From FCC Express, by Owen Roberts
The authors of a new report on food traceability say on-farm traceability, like quality, should be viewed as a core value and standard operating practice, not as an added cost of doing business.
Canadian traceability expert Brian Sterling and value chain leader Martin Gooch teamed up on the report, Traceability is Free: Competitive Advantage of Food Traceability to Value Chain Management.
The authors argue that all parts of the agri-food value chain — beginning with farmers — need to work together to guard against food-related scandals such as the horse meat crisis in Europe, which are a major blow to consumer confidence.
They say the public’s growing concerns about foodborne illness, and the industry’s challenge of managing an increasingly complex food chain, have created demand for more effective and efficient information management. This need exists all the way from input suppliers and farms, to restaurants and food retailers.
According to the authors, governments also have a role in this process by supporting the agri-food sector’s drive towards core-value traceability. Farmers, processors and manufacturers should all be encouraged to approach effective food traceability “as an outcome of a disciplined, professionally managed approach to data gathering, retention, analysis and collaboration, performed simultaneously at all points along the value chain,” they say. “Traceability should not be viewed as an expense.”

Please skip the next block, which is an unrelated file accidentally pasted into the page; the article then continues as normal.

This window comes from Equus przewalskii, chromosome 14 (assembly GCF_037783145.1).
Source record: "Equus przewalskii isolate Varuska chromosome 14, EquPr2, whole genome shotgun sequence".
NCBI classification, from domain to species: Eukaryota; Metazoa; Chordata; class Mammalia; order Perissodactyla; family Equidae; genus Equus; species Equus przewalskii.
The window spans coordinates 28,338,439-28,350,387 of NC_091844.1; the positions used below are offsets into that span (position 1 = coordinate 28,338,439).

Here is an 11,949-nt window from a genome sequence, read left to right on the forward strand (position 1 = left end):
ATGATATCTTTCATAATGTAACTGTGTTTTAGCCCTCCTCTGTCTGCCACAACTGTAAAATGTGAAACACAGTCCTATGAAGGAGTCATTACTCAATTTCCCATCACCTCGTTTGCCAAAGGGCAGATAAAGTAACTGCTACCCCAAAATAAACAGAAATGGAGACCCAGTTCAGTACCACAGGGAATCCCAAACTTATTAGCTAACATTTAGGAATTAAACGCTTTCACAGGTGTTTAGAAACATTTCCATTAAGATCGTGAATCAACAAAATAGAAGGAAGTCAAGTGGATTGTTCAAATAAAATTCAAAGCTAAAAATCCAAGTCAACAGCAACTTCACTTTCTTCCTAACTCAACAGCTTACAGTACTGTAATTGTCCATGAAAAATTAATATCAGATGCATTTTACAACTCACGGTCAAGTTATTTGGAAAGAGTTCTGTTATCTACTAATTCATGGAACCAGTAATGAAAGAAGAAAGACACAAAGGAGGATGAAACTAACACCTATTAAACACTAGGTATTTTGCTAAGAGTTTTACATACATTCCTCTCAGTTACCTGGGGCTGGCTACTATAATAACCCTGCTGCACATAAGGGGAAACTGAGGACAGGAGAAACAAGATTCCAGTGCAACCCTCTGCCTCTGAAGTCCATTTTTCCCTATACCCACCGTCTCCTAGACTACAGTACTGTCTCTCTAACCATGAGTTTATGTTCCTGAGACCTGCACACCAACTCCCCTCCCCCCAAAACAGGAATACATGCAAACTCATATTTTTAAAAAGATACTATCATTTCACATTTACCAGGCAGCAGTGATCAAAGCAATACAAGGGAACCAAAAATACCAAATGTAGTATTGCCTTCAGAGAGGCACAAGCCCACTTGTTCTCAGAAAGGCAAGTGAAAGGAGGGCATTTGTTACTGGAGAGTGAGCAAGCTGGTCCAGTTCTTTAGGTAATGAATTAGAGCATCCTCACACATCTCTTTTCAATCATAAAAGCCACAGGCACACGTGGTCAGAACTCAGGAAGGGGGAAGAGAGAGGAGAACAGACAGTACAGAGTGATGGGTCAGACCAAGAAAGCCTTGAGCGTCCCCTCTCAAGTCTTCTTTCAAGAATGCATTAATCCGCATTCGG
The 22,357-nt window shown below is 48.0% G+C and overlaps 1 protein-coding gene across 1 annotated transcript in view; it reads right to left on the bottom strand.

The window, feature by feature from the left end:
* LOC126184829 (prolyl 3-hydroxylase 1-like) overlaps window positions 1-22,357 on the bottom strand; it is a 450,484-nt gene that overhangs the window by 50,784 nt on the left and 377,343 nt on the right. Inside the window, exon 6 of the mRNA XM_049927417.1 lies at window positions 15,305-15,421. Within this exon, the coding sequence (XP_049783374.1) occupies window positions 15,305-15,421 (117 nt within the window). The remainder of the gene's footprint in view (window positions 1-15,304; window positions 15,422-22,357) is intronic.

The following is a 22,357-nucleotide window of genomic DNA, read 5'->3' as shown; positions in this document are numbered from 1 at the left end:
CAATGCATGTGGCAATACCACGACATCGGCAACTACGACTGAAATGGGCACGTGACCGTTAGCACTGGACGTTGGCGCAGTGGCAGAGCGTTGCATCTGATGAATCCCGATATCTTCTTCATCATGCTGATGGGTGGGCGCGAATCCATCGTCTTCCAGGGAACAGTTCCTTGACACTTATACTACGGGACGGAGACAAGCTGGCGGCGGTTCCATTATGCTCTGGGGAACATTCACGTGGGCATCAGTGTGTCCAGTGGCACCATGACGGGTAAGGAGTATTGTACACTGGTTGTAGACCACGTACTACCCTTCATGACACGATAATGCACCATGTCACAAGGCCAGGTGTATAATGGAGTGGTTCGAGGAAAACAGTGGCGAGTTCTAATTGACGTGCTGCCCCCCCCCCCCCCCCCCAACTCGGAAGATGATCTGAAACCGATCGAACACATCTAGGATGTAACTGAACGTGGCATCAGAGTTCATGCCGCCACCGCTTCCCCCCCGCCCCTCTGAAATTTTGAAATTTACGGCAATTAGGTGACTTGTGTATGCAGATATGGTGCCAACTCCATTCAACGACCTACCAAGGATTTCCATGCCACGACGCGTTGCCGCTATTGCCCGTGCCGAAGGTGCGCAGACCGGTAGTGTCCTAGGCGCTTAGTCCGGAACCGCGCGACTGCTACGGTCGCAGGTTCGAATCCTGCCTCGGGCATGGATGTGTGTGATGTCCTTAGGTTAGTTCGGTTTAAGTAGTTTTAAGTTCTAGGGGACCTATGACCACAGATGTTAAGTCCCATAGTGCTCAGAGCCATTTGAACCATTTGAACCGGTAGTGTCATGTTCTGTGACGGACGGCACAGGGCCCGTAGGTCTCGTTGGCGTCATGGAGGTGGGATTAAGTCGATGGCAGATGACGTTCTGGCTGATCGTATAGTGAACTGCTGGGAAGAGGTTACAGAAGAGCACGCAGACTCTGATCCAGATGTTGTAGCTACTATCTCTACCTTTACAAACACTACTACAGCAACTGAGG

That requires a positive attitude towards traceability, they say – “it’s not just for emergencies.” Sterling and Gooch liken it to the “quality is free” notion that drove improvements in the automotive and aerospace industries, and suggest a similar approach, that is, “traceability is free” — become the mindset in the agri-food sector, too.
The key though, is co-operation throughout the sector. Farmers can produce the best commodities, but without effective transportation, processing, manufacturing and retailing, their efforts are weakened.
“By working together, businesses unlock the value in chains in which they operate,” says Sterling. “And in so doing, traceability becomes part of an overall and considerably more effective management system.”